Books: Meeting on the Moor

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FLYING SAUCER FROM MARS (153 pp.)—Cedric Allingham—Brifish Book Centre ($2.75).

Simply sighting flying saucers is out of date—the big spin now is to spot them landing and to hobnob with their interplanetary passengers. Pioneer yarn-spinner among the neo-Münchausen breed is George Adamski, a self-described Southern California "philosopher, student, teacher, saucer researcher" and former short-order cook who claimed (in last year's Flying Saucers Have Landed) that he stood beside a saucer on the California desert in November 1952 and talked (telepathically) with a tanned, short visitor from Venus.

The book was followed by a rash of reports about tiny red Martians tumbling out beside an Italian farmhouse, a long-legged, long-haired spaceman chasing two Norwegian milkmaids across a field, and little green men landing in France wearing plastic helmets, orange corsets or Cellophane wrappers. Now a 32-year-old British thrilier-writer, amateur stargazer and bird watcher named Cedric Allingham reveals that he bumped into a six-foot Martian last Feb. 18 on a lonely Scottish moor not far from where the Loch Ness monster used to sport.

In Flying Saucer from Mars Author Allingham even prints photographs of the Martian, looking very like a crofter with galluses flapping, and (separately) of his saucer, which has circular portholes, three-ball landing gear and a shiny dome with a rod sticking up from it.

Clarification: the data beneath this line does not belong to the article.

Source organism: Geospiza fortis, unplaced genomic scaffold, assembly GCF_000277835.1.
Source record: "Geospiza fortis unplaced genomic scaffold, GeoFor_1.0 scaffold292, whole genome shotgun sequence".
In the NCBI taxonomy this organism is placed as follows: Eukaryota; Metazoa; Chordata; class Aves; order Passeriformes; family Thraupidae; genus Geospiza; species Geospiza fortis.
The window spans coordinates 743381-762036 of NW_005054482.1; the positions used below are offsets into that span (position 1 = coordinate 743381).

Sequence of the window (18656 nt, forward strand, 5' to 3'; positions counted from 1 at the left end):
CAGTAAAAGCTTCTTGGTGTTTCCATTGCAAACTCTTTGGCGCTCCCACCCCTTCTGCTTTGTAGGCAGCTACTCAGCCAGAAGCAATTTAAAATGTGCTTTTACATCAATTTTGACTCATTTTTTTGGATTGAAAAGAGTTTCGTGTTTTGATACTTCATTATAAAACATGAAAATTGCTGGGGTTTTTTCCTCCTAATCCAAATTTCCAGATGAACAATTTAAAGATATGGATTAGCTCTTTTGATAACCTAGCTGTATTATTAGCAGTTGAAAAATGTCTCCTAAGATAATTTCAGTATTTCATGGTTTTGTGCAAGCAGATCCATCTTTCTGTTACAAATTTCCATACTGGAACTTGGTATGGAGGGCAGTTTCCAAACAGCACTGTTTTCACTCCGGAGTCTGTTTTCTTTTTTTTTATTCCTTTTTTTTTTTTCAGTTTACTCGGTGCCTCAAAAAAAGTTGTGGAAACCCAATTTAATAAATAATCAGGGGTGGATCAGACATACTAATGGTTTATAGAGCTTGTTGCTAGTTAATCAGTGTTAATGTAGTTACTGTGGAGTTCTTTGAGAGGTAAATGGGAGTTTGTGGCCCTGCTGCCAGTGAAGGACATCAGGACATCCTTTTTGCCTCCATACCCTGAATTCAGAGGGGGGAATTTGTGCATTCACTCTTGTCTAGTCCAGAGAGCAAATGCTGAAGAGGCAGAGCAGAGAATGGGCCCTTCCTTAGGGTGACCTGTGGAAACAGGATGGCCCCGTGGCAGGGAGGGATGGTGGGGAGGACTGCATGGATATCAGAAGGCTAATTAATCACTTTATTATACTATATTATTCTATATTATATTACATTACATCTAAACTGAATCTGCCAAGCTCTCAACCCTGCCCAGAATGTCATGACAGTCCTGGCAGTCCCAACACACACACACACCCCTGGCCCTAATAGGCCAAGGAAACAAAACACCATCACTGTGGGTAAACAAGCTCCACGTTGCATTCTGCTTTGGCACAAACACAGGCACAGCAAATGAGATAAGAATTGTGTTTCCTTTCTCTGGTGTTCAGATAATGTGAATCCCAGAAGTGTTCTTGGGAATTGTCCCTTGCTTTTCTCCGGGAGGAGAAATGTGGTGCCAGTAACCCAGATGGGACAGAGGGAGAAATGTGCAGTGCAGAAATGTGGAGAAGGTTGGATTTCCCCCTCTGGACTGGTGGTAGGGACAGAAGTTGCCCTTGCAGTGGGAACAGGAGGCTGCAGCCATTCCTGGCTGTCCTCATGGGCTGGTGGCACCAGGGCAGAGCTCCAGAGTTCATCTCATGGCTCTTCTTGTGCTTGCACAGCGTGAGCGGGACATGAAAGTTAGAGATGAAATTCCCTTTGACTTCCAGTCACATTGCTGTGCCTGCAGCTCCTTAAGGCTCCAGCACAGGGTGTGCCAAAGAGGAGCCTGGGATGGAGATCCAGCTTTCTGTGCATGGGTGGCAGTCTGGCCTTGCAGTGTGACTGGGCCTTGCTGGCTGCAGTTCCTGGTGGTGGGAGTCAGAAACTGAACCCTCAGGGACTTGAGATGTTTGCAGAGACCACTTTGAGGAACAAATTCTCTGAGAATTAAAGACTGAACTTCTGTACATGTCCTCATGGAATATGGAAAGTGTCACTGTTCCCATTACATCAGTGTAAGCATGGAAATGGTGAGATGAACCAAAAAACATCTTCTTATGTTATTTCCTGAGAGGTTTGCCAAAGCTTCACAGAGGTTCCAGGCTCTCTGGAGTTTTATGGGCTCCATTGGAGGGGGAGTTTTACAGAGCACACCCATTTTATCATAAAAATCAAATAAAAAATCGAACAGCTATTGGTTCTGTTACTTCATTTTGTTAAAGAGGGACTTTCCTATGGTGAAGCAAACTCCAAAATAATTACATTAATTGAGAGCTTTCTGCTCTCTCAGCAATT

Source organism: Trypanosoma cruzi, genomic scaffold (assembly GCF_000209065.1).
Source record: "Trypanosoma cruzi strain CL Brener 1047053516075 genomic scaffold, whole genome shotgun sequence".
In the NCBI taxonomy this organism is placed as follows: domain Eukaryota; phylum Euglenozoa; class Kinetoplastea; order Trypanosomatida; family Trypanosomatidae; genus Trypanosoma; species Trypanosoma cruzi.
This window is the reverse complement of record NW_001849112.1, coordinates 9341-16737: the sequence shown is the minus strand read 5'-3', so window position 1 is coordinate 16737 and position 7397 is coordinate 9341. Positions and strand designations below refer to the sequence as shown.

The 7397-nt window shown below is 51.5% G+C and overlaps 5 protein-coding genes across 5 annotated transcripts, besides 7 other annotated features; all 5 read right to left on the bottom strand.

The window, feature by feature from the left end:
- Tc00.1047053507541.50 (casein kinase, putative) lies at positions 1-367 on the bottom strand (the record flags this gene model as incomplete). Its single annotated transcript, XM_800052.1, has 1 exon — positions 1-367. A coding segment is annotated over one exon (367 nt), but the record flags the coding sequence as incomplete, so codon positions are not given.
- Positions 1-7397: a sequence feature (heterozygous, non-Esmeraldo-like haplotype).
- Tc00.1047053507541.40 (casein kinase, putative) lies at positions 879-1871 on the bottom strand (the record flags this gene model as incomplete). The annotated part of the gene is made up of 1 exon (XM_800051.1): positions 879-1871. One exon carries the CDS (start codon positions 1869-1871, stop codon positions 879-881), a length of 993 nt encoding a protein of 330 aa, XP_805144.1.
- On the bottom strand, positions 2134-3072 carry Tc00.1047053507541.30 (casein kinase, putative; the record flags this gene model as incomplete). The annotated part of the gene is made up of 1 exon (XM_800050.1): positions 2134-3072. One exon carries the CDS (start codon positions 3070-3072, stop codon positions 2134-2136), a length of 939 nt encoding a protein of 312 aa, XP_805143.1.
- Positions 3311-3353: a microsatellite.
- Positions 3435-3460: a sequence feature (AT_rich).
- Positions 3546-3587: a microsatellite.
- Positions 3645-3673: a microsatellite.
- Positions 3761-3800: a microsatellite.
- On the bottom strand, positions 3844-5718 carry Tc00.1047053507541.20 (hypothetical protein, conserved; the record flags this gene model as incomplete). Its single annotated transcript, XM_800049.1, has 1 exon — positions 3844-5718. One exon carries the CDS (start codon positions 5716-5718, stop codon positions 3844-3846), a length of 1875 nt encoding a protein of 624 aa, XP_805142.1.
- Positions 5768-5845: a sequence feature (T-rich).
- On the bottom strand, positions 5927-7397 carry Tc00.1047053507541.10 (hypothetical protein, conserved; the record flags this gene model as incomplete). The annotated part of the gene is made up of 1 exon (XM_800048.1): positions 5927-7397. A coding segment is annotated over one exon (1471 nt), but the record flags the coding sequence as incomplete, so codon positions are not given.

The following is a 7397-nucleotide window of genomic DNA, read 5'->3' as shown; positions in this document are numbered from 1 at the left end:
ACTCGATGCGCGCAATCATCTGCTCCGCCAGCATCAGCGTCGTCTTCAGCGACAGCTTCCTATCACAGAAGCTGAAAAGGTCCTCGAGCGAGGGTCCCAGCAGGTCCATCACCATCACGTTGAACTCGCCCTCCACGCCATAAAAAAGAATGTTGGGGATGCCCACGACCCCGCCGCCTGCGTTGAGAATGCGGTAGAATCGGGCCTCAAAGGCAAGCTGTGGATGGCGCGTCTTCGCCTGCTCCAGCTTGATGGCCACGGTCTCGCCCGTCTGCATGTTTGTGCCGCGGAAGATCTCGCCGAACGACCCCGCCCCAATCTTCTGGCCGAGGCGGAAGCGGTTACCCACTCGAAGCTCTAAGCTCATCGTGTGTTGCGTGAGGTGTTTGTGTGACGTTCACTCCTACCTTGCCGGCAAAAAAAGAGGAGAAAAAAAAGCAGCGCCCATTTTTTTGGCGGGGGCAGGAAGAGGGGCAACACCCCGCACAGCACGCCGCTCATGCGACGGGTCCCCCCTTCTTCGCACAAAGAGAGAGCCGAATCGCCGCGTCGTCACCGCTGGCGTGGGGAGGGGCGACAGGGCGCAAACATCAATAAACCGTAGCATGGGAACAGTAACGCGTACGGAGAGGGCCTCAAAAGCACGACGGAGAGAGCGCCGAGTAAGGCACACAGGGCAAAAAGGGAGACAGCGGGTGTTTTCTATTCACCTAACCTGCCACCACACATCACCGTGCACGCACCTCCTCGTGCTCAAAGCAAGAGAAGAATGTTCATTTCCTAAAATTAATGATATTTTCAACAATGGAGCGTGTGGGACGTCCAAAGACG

Birding Author. As Allingham tells it, he was out watching for rare birds that afternoon when a 50-ft. saucer skimmed right past his camera to land beside him, and this tall fellow hopped out. The stranger, Allingham says, looked just like any North Briton except for a "forehead higher than that of any man I know." When Allingham sketched a sun with planets orbiting round it on a pad, he says, the visitor smiled and pointed to the fourth planet and then to his own space-suited figure. That clearly placed his home on Mars.

The Martian lost no time popping a political question. He wanted to know, says Allingham ("Needless to say I could not understand his words, but his gestures were clear enough"), whether the Earth people would start another war. Allingham says he was only able to shrug hopefully in reply. After indicating that he had visited both Venus and the Moon says Allingham, the Martian also asked if Earthmen would soon reach the Moon. When Allingham nodded, the Martian's broad brow clouded up. "And who can blame them?" asks the author. "We have not yet proved ourselves fit to rule our own planet, let alone visit others and perhaps influence their affairs." Soon after, reports Allingham, the Martian popped back into his saucer and sped off to space.

Yearning Readers. England's eagerest astronauts, the slide-rule devotees of the British Interplanetary Society, hoot at the book's "scientific" label. Politely, they suggest that Author Allingham has a highly susceptible imagination or that somebody has elaborately hoaxed him. But Allingham, now undergoing lung treatment at a Swiss sanatorium, cares little if critics point out that saucer pictures have been faked in the past with lampshades, garbage-can covers and trapshooting targets tossed in the air. Such books as his apparently answer a deep and widespread yearning for marvels.

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